By Māori health researcher Dr Rawiri Taonui, in partnership with Te Ao Māori News.
"The numbers are worrying," writes health researcher Dr Rawiri Taonui on new projections of Covid-19 cases, hospitalisations and deaths up till November 3. “Māori communities need to prepare and must vaccinate," he says.
Māori are 47.4% of all new cases from the last five days.
- If Delta cases increase at an average rate of 40% each week, it’s likely there will be up to 1,728 new cases by November 2. Around 800 will be Māori and comprise 36% of all cases.
- Six Maori have died of Covid-19 since 2020 but another 10 Māori will die if the above scenario eventuates. More deaths will follow if the health system is overwhelmed.
- The potential increase of Maori Delta cases will be higher and faster during November. Toward the end of October, Delta also has the potential to begin growing exponentially, with numbers outstripping this projection.
Increase in Māori cases
On Sunday, the Ministry of Health announced 60 new cases, the highest number since September 1. Of these, 30 (50%) were Māori.
Māori were 5% of Delta outbreak cases (39 of 687) on September 1. They are now 24% of all cases and 44% of all cases in managed isolation and quarantine.
- A major concern is the rapid rise in Māori cases since Auckland moved to Level 3 on September 22.
- Māori make up 44% of all new cases at Level 3 and have passed and now outnumber the combined total of cases for the Pākehā, Asian and MELAA (Middle Eastern, Latin American, and African) communities.
- The rise includes a second alarming surge in Māori cases that began on September 29. Māori make up 46.3% of cases since the surge with the highest number of daily cases – 13 times in the last 14 days.
- This upward trend looks to worsen as Māori are 47% of all new cases over the last five days.
The table below tracks the first eight weeks of the Delta outbreak including the percentage increase or decrease in the average number of daily cases.
The current figures shows an increase of 44.4% over the previous week.
Using this figure as a mid-range indicator, the table below projects the number of new Delta cases to November 2 (the end of the 11th week of the outbreak) at rates of 30%, 40%, 50% and 60% per week month to cover a continuation, decrease, rise or high increase in new cases.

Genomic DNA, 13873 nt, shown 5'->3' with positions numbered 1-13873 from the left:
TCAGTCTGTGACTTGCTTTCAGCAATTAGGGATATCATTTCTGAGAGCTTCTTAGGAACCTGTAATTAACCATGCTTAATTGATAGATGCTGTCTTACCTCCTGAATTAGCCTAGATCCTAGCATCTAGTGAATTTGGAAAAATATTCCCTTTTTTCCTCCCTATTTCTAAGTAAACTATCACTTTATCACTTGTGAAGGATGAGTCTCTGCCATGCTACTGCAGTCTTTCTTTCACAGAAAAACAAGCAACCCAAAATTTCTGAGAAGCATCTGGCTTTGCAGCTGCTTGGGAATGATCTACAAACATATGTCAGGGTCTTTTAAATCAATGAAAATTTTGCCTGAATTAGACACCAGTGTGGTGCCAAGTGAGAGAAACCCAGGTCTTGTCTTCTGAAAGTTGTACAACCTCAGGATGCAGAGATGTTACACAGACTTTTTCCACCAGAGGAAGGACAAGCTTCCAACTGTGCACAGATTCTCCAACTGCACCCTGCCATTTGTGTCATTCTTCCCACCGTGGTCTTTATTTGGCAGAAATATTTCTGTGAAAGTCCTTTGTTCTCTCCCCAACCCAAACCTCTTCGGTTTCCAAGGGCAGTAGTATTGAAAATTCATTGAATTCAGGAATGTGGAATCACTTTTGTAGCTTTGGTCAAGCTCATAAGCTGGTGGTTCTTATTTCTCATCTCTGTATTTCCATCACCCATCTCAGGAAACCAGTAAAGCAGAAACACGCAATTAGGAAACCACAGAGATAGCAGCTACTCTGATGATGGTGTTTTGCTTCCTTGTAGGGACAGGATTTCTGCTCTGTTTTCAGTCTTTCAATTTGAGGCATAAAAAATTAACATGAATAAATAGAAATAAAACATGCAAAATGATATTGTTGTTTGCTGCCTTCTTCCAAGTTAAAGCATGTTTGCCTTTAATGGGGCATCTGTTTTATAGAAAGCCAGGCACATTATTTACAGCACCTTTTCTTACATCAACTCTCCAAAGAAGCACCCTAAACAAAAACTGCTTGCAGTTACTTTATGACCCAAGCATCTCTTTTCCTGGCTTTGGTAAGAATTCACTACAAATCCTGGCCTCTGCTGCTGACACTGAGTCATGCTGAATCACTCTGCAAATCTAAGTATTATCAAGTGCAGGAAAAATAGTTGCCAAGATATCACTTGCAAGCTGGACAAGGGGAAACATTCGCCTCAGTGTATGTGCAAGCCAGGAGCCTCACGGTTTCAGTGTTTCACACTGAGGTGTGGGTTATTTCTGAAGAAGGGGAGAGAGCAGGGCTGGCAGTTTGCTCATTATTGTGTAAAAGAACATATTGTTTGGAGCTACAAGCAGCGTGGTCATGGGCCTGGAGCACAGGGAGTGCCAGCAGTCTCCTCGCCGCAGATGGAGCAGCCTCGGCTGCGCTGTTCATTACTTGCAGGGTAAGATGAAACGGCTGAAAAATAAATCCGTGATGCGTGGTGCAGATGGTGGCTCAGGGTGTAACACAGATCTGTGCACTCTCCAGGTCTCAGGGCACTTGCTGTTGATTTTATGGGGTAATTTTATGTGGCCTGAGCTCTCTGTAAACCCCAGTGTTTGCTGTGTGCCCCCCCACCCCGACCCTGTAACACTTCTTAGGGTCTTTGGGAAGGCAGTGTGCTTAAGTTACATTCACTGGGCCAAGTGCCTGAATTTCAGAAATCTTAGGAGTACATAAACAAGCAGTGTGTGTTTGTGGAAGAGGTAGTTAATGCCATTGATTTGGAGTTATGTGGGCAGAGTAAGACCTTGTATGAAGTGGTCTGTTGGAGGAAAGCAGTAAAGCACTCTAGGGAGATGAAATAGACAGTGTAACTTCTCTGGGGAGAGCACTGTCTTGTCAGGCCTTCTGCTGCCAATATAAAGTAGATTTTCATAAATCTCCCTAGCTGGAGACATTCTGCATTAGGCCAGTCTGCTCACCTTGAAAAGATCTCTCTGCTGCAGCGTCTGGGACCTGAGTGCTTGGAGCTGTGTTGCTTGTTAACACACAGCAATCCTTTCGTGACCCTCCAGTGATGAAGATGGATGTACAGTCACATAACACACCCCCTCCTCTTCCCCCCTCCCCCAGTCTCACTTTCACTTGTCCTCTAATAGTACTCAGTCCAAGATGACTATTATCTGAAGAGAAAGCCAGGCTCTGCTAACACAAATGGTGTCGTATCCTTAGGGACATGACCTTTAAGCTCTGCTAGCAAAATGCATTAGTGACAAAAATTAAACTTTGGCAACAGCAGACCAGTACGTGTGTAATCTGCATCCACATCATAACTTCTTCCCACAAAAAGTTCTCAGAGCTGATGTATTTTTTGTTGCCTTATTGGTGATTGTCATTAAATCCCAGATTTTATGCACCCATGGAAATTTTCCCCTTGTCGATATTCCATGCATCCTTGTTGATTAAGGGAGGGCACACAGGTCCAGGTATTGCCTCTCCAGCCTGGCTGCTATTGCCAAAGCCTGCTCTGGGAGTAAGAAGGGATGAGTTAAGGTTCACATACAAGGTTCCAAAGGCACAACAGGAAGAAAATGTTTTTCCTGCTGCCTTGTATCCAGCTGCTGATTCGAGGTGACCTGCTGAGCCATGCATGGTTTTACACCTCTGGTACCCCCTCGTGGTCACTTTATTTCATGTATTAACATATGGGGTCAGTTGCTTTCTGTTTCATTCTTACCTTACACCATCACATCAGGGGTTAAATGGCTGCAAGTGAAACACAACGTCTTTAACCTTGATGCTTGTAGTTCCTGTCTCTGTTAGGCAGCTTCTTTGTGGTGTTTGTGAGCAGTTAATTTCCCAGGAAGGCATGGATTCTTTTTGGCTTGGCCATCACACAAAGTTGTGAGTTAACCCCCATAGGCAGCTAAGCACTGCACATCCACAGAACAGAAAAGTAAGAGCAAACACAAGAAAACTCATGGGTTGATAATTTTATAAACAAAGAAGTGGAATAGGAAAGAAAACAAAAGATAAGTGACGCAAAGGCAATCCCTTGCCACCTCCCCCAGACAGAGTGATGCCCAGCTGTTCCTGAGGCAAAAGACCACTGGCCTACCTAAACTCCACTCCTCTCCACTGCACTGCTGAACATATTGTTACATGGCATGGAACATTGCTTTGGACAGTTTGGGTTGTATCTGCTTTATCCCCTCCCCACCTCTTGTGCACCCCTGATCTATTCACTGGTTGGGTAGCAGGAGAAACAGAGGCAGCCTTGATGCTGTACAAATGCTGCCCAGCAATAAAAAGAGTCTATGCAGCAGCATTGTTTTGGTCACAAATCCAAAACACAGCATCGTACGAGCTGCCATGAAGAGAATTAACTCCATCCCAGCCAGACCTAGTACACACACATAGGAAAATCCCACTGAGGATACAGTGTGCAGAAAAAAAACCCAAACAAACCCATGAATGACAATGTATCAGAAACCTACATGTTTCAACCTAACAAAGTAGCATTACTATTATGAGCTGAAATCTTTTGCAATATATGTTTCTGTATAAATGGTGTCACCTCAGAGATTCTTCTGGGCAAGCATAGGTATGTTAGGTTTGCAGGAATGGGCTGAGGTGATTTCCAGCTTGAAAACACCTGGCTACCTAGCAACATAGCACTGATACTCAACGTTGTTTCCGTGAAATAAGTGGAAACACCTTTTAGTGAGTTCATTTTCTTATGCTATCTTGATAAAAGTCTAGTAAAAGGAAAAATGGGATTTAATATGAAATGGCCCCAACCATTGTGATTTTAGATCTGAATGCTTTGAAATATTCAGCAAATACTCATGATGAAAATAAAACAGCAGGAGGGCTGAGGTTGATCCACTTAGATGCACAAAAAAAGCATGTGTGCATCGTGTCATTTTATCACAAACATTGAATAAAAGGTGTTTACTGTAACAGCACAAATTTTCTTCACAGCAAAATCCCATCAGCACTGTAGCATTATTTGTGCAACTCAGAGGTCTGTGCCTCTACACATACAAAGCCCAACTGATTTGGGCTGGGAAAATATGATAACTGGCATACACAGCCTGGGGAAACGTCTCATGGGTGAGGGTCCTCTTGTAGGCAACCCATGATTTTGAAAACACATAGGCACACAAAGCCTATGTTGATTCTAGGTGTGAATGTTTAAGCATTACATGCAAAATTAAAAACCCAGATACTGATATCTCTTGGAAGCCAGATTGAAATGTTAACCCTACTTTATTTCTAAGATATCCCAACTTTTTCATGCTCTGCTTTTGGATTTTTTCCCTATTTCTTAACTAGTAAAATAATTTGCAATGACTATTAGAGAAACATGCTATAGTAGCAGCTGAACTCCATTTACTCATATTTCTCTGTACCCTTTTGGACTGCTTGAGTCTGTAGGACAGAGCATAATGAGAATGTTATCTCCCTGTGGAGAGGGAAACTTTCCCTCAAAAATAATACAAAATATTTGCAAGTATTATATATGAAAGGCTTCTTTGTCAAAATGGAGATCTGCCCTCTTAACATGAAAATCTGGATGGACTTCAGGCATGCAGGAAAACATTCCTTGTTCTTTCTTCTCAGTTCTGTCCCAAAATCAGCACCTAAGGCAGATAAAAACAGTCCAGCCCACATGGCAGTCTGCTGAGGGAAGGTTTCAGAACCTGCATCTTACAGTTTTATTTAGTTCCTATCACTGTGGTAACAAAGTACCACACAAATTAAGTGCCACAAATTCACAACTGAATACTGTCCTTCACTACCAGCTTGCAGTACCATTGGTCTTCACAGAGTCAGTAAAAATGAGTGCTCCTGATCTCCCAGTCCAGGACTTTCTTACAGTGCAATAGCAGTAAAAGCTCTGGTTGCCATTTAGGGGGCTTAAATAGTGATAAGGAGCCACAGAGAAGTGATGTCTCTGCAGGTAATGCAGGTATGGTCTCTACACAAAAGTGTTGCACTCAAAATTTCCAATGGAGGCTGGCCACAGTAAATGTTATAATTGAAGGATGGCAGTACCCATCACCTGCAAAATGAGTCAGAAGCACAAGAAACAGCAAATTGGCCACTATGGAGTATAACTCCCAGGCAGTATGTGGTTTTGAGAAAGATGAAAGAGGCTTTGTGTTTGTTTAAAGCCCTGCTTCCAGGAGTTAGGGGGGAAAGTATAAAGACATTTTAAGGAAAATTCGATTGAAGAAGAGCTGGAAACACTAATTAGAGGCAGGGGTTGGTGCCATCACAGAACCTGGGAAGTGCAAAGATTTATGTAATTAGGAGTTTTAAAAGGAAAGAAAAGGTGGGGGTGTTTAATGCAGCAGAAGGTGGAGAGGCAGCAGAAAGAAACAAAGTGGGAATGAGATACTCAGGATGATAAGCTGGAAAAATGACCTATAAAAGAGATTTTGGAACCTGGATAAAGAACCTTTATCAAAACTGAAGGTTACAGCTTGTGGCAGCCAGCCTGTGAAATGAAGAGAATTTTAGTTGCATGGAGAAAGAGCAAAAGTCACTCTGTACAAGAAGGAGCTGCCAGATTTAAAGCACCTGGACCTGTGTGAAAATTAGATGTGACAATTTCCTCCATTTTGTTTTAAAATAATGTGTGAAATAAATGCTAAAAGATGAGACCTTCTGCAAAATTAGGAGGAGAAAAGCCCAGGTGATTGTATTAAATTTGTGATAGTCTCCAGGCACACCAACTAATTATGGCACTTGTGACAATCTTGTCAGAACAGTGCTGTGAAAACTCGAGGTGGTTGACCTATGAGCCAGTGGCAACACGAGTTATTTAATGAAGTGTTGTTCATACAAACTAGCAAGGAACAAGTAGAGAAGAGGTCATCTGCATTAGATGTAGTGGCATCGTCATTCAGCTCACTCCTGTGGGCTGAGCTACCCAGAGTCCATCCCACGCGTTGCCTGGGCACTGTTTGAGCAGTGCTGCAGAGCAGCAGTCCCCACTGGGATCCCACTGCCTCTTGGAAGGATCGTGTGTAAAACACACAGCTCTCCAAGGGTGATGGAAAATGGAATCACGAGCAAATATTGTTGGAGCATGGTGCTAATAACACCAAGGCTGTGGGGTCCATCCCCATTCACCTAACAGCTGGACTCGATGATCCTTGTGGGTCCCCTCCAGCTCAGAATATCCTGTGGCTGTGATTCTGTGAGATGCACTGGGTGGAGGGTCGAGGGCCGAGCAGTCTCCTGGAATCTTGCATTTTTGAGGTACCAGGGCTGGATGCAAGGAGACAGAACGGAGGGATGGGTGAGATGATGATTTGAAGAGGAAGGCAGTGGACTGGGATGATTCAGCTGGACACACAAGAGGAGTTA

The calculation of the number of new Māori cases uses the 47.4% last five-day rate. Although there is every indication this may increase, the projection does not factor this in. One, to avoid an over-extrapolation of the numbers, and two, because over the last four days Pākehā have for the first time been the second-highest number of cases. This rise has other implications should Pākehā cases jump further.
Māori communities need to prepare and must vaccinate.
If Delta cases increase at an average rate of 30% to 40% each week, it’s likely there will be 1,468 to 1,728 new cases by 2 November. Between 695 and 819 will be Māori and comprise 36% of all cases.
If Delta increases at an average rate of 50% to 60% per week, the likelihood increases for 2,017 to 2,335 new cases by 2 November. Between 956 and 1,107 will be Māori, comprising 38% of all cases.
If the above scenarios eventuate, between seven and 11 Māori will die, more if cases overwhelm the health system.
If there is an increase to the current 47.4% five-day average of Māori cases, which looks possible, then the overall Māori numbers, percentage proportion and deaths will also increase.
Should this happen, the potential increase will be higher and faster during November. Toward the end of October, Delta also has the potential to begin growing exponentially with numbers outstripping this projection.
Kia hamaru te noho | Stay safe.
Dr Rawiri Taonui